Washington, May 25 (ANI): Male topi antelopes deceive their female counterparts in order to increase their chances of mating, a new research has found.
The study of topi antelopes in Kenya's Masai Mara National Reserve Park, conducted by scientists at the University of Liverpool, found that male antelopes snort and look intently ahead if an ovulating female begins to stray from their territory.
This type of behaviour suggests to the female that there is predator danger ahead. Typical predators of the topi include lions, cheetahs, leopards and humans.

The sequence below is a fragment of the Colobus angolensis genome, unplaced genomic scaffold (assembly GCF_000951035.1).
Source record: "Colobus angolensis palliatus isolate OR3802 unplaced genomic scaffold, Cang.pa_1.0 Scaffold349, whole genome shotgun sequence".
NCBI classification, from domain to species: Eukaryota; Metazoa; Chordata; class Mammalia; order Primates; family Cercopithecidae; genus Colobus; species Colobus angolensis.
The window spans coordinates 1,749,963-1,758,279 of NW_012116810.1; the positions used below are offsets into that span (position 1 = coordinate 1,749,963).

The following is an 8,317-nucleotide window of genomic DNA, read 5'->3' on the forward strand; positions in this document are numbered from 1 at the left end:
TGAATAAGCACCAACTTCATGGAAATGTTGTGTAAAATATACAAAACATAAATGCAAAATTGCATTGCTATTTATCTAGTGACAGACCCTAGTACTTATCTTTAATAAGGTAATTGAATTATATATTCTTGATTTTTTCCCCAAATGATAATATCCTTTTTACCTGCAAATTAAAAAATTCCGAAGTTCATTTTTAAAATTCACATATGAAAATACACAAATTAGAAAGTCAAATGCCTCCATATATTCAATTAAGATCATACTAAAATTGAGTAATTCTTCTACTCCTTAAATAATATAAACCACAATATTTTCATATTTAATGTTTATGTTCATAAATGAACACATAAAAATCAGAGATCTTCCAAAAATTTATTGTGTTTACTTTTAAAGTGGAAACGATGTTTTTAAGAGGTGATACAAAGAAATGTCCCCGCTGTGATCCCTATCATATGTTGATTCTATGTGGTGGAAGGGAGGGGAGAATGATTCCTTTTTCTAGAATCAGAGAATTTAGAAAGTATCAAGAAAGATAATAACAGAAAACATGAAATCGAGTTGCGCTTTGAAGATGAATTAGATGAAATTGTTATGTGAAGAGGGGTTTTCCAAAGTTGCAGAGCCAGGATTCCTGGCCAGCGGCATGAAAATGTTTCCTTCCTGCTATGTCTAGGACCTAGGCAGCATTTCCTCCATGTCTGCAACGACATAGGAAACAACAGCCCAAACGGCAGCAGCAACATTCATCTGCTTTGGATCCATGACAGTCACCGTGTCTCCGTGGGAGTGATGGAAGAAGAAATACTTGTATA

When scientists examined the behaviour closely they discovered that the male antelope's snort and intent look were a false call made to keep the female in his vicinity and there was no danger nearby.
Rather than risk any danger of a predator the female stays within the male antelope's territory, which increases his chances of mating with her.
This type of intentional deception of a sexual partner has not been documented before in animals. Previous studies have shown that animals do deceive each other but mainly in hostile situations or to protect themselves. (ANI)